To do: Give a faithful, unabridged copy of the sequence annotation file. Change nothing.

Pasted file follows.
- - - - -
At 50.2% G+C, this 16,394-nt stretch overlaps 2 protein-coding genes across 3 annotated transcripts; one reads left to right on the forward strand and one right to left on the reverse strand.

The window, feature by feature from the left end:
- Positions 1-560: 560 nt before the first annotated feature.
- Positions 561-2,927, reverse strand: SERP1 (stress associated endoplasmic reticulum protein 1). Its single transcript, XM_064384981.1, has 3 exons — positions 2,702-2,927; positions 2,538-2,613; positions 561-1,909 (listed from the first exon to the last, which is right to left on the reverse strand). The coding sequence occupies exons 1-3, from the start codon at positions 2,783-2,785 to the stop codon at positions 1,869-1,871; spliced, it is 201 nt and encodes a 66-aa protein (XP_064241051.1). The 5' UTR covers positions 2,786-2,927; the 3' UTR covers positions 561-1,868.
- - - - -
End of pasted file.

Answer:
At 50.2% G+C, this 16,394-nt stretch overlaps 2 protein-coding genes across 3 annotated transcripts; one reads left to right on the forward strand and one right to left on the reverse strand.

The window, feature by feature from the left end:
- Positions 1-560: 560 nt before the first annotated feature.
- Positions 561-2,927, reverse strand: SERP1 (stress associated endoplasmic reticulum protein 1). Its single transcript, XM_064384981.1, has 3 exons — positions 2,702-2,927; positions 2,538-2,613; positions 561-1,909 (listed from the first exon to the last, which is right to left on the reverse strand). The coding sequence occupies exons 1-3, from the start codon at positions 2,783-2,785 to the stop codon at positions 1,869-1,871; spliced, it is 201 nt and encodes a 66-aa protein (XP_064241051.1). The 5' UTR covers positions 2,786-2,927; the 3' UTR covers positions 561-1,868.